It is pretty much as far from a homogenous region as you can get, with all of these factors contributing to why the region is one of the few in the world that can grow Cabernet Sauvignon close to Riesling. Michael Clark of Clos du Soleil explained, “If I go back to Europe and tell people I plant Cabernet near Riesling, they’d think I was a total fool.”
Darryl Brooker echoed this while tasting at Mission Hill Winery, expressing “we should try and celebrate our diversity and not pigeon hole ourselves into one or two varieties.”
This is a young wine region that defies easy generalisations
Due to all of these factors, it is impossible to make generalisations of the region. Furthermore, it is a young region, with its first vinifera vines planted in the mid 70s. The region really propelled forwards in the 90s with Canada’s signing of the North American Free Trade Agreement and the following vine-pulling scheme by the Canadian government that gave grants for growers who uprooted their hybrid vines and replanted with vinifera.
This makes it very exciting as, to some degree, the growers are still planting and discovering what works in the region, on their own soils and own microclimates. As the vines are comparatively still young, it will also be interesting to see what happens with vine age.
It is an extremely dry region, with an average of between 318mm and 415mm of rainfall a year, which means that irrigation is necessary for the majority of growers, although some are able to dry farm and some are experimenting with bush vine plantation. I expect with vine age we will see more growers able to dry farm, dependent on their terroir and how deep reserves lie.
This dryness means that organic viticulture is prevalent in British Columbia, with many wineries organic or in conversion.
Indeed, as an example, the Mission Hill group of Mission Hill, CedarCreek, Martin’s Lane and CheckMate are all in conversion; their total surface area represents 10% of British Columbia. Flint Wines will be importing these wineries to the UK. Okanagan Crush Pad is also a pioneer in converting vineyards to organics and planting organically.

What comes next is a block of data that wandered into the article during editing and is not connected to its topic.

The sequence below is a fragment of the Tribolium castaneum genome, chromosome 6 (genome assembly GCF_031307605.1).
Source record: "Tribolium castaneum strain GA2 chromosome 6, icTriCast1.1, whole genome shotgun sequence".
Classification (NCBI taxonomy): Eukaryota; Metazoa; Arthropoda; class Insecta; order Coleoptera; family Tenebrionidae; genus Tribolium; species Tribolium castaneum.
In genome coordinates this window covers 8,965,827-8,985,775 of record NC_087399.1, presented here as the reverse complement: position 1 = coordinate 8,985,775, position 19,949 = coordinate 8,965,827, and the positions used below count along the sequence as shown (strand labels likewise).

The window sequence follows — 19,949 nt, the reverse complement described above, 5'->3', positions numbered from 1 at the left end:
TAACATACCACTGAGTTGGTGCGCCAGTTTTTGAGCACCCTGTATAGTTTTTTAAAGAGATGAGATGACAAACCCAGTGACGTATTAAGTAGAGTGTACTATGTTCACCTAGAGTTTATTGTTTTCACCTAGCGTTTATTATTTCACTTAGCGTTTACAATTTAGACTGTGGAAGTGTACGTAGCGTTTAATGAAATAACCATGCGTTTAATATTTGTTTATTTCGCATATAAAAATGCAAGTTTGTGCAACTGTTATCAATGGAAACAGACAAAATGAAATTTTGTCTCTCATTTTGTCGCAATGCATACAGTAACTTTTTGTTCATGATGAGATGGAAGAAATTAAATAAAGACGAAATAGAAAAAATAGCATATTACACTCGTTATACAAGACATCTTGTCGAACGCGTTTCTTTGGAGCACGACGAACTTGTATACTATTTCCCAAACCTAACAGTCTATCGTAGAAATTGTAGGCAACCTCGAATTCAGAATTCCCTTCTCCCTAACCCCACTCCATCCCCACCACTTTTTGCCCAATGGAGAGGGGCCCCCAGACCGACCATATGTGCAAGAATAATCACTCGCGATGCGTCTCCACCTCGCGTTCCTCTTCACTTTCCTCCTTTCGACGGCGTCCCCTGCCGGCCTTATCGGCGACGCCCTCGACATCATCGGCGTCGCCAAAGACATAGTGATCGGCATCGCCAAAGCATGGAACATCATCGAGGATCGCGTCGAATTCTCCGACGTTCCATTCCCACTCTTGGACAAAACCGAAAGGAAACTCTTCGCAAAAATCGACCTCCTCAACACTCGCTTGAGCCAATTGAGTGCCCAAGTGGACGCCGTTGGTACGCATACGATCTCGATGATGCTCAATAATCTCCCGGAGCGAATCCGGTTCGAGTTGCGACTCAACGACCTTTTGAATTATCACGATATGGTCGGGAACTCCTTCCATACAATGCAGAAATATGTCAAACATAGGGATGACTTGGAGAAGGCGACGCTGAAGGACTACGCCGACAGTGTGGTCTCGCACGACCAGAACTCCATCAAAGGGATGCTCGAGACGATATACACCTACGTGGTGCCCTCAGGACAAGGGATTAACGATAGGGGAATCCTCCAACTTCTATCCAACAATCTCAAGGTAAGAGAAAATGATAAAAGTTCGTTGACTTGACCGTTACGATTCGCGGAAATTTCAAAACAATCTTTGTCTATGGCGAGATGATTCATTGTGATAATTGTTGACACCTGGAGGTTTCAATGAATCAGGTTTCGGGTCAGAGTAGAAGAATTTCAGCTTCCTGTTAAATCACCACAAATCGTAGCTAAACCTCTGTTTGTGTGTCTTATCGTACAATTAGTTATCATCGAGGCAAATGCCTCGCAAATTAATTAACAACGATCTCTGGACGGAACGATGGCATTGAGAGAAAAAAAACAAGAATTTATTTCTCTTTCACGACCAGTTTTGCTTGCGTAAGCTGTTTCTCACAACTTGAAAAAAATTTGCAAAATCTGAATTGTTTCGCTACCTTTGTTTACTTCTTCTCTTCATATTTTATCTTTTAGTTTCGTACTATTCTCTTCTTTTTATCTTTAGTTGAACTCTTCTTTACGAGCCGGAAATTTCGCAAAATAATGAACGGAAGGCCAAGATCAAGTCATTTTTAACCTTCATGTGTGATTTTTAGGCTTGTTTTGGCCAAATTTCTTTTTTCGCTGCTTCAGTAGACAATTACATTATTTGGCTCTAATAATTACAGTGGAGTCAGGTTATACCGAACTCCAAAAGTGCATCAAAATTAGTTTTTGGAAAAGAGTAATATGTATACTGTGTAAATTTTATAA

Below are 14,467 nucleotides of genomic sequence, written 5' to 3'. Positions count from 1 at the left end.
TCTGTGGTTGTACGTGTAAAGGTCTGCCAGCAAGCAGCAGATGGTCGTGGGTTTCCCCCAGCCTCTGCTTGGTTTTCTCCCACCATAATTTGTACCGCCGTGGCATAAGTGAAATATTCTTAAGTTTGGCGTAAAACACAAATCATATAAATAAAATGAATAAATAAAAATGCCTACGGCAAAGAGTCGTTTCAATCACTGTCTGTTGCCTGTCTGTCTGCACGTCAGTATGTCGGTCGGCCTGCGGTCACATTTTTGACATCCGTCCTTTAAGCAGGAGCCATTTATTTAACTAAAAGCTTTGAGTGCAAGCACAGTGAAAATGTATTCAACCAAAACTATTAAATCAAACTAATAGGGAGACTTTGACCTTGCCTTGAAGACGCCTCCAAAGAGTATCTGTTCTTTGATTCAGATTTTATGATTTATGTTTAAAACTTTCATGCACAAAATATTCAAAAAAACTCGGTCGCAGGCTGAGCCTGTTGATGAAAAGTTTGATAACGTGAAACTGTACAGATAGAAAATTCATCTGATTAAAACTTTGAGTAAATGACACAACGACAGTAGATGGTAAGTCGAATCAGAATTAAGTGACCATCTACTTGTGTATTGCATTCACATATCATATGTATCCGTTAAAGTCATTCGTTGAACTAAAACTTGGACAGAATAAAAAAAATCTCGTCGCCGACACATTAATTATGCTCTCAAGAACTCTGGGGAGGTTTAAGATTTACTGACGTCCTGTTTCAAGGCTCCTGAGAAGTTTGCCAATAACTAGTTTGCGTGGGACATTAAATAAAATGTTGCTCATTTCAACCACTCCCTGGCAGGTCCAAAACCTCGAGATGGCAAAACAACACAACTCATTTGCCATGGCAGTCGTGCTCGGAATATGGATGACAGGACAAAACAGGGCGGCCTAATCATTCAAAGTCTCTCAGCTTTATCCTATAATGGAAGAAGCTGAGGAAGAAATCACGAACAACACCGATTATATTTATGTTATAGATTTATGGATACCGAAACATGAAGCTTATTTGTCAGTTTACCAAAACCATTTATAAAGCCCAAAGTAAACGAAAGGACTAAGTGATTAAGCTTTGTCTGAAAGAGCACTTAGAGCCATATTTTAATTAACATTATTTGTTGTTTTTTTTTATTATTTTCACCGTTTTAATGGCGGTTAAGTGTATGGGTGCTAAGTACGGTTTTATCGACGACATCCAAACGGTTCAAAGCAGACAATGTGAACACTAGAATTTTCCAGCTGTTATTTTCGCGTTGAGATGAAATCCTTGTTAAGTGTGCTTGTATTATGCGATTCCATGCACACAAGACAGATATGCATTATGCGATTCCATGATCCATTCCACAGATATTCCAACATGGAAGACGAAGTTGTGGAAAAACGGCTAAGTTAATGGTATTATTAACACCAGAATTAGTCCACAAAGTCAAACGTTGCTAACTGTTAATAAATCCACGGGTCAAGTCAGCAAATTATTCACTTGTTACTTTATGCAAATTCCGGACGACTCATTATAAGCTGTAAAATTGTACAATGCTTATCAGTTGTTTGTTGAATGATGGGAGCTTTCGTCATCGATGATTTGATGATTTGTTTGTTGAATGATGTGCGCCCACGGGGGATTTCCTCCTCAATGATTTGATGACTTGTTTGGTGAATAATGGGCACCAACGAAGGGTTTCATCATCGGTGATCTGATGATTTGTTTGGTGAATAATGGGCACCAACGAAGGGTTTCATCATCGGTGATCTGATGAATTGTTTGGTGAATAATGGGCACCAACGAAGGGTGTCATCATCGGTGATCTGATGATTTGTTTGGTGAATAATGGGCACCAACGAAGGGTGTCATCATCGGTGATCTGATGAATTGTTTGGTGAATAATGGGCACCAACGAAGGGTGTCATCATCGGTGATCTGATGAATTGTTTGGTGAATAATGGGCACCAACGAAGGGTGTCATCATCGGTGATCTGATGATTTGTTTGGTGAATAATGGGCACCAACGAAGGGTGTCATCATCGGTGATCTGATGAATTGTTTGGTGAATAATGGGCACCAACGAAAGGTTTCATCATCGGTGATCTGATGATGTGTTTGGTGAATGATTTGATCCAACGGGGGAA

Furthermore, there is an increasing interest in biodynamics.
I was also impressed by the amount of growers using indigenous yeasts, which is a clear indicator of vine and vineyard health. This was expressed clearly by Aussie David Paterson of Tantalus, stating “We want to achieve a sense of balance; we take methods from organic viticulture and biodynamics; taking all aspects of the vineyard into account.” These were thoughts I saw echoed through the majority of winemakers we would visit, with Rhys Pender MW of Little Farm looking out at his vines saying “we let nature take care of itself.”
Paterson continued to say, “I thought I’d only be here a couple of years, but I have a real connection to the land here. It’s exciting to be in a burgeoning region.” It’s not just Paterson – there’s a huge growth of young winemaking talent from abroad migrating to the region, from Australia, New Zealand, France, Germany and further afield, bringing techniques, thoughts and methods of their own to the table. This is further shown by names such as Alberto Antonini and Pedro Parra coming into the region to consult and give thoughts on these unique terroirs.
Acidity, winemaking vessels, and particular varietals – all impressive
One of the defining factors I came to grips with during my time in British Columbia was the impressive acidity that runs through the majority of the wines, creating real backbone. The region has a relatively short growing season that seems to harness this acidity into the core structure of the wines.
I’ll be discussing this in my pieces to come, in combination with the unique soil types and my assessment on their contribution to the wines, as well as the unique tannin structure they also possess.
There’s also very clever use of vessels in British Columbia (concrete, eggs, amphorae but to name a few), with much less dominant oak than in other regions. I was particularly impressed by Riesling, which not only has a unique bright expression but also appears to have great capacity for ageing, shown through verticals of Tantalus, CedarCreek, Orofino and Little Farm. Syrah, and in particular Gamay also showed highly unique characteristics, and Pinot Noir, Pinot Gris, Bordeaux varieties, Semillon, Chardonnay and Viognier are also of great interest and potential.
These are the varieties that I will be further exploring in my next pieces.
To be continued…